I have interacted with lots of folks in the GLB”T” community this week. The “T” is in quotes because I became acutely aware of how divided the community is from the viewpoint of a minority within a minority.
I’m passing more these days and, as I do, I realize how it impacts the way others interact with me. It’s all a bit disorienting and sad because, for the most part, guys my age who’ve transitioned have already moved on with their lives and quietly mainstreamed into the straight community. I have few “brothers” to share this part of the journey with – the barren middle ground of neither “this” nor “that”. My age cohort seems a bit less likely to happily exist in the non-binary gender queer space. I think it’s a wonderful space young folks are carving out for themselves. I wish I could be that but I either (a) don’t have sufficient courage; or (b) don’t really accept who I am – which is a real brain twister given how hard I’ve fought to become the “real me”.
For now, I don’t want to mainstream. I don’t want to be stealth. Testosterone has not changed my affectational attraction to women but being seen as “straight” isn’t who I am either. I wish I just didn’t give a damn what other people thought. I certainly didn’t as a lesbian. Where did all that courage go? Has it just been sucked up by the grief over loosing who I was and the community that I thought supported me? Is this just an awkward hormonally-induced adolescence that will pass with time?
I don’t have any answers. Just lots of questions and pain and fear of the unknown. Fear of not knowing if there is really light at the end of this tunnel. Fear of finding that, after everything I’ve gone through, nothing that matters has really changed. Fear of having too much expectation, too much hope, that transition will bring a new beginning and that those who truly love me will be there to celebrate it.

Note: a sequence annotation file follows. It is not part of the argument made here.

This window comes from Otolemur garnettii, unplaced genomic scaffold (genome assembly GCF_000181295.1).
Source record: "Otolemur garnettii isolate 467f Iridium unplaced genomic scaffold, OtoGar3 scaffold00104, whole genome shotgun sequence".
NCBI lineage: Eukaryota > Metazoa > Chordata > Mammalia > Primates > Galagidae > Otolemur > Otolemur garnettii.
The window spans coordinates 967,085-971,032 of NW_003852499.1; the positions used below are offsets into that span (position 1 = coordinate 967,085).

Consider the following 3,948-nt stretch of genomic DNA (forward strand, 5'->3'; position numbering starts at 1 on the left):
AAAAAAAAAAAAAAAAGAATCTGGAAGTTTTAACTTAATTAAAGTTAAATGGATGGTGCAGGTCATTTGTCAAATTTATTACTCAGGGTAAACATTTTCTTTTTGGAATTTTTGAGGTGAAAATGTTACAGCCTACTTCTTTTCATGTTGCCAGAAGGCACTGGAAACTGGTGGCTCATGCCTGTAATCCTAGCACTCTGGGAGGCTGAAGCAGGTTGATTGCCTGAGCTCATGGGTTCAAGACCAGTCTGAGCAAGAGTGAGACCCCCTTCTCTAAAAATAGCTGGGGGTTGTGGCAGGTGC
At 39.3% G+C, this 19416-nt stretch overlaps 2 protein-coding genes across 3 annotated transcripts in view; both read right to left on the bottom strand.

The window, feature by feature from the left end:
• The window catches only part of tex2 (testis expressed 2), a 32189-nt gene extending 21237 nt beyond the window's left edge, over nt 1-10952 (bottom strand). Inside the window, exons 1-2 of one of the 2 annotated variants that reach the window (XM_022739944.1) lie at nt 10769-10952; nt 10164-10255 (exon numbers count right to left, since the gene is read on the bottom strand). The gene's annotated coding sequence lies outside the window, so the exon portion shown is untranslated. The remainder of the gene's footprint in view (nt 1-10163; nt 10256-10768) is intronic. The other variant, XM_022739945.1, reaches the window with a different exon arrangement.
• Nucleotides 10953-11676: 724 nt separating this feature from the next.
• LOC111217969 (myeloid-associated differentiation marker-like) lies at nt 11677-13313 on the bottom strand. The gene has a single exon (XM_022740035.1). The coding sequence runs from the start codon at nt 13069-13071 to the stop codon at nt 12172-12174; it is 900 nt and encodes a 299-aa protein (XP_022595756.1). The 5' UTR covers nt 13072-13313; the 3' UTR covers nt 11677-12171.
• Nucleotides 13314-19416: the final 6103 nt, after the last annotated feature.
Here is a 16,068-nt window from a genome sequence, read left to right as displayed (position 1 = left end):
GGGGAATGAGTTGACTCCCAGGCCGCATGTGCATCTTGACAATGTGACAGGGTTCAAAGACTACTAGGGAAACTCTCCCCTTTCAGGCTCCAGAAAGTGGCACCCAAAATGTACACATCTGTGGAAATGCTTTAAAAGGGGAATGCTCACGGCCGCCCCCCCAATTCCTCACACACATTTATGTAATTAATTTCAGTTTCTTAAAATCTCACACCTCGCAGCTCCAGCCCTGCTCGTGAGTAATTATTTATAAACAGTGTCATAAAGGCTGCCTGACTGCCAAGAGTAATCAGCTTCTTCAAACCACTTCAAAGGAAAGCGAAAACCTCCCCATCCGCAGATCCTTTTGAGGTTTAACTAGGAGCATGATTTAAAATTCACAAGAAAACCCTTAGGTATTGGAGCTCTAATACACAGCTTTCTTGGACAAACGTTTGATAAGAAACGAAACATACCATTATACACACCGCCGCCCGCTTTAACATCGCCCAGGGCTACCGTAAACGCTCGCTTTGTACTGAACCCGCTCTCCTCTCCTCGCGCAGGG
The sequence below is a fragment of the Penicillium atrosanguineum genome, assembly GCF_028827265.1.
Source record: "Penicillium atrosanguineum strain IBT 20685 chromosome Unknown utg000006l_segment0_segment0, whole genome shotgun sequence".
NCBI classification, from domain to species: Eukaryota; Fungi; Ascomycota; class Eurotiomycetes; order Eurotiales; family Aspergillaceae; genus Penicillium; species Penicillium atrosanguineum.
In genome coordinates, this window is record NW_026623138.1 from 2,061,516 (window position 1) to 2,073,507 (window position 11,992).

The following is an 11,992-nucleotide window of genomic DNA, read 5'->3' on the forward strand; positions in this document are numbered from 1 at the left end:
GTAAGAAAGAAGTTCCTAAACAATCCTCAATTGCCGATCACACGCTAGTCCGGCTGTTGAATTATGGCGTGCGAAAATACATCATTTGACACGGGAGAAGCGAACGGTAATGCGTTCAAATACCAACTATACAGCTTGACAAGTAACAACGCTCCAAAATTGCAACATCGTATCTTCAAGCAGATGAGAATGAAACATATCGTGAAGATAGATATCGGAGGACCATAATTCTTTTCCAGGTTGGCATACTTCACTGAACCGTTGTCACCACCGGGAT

In some ways, I suppose I should be grateful, Transition has shined a very bright light on who my true friends are – the ones brave enough to stay and support me on this journey. This bright light, however, has also brought pain. I can now see who only wanted me around for money or were on some kind of emotional power trip from the past. And it hurts. I don’t want to become bitter and lose the ability to trust people. I need to stay focused on the good and let go of the bad and move on.
This transitional grief is paralyzing – movement is a counter-intuitive remedy. It’s like the first time you get a cramp in your calf muscle and someone tells you to bear weight on it to make it go away. How in the hell, you think, can you put weight on something so searingly painful and tight that your foot won’t even go flat on the floor? You literally can’t focus on anything else but getting out of pain. Everything else around you fades into the background. But you take one step. It starts on your tip toe. And the calf muscle starts to relax ever so slowly. And then you take another step. Each time it gets easier.
I can only hope this is how the transition will go… here’s to trying to take the next step.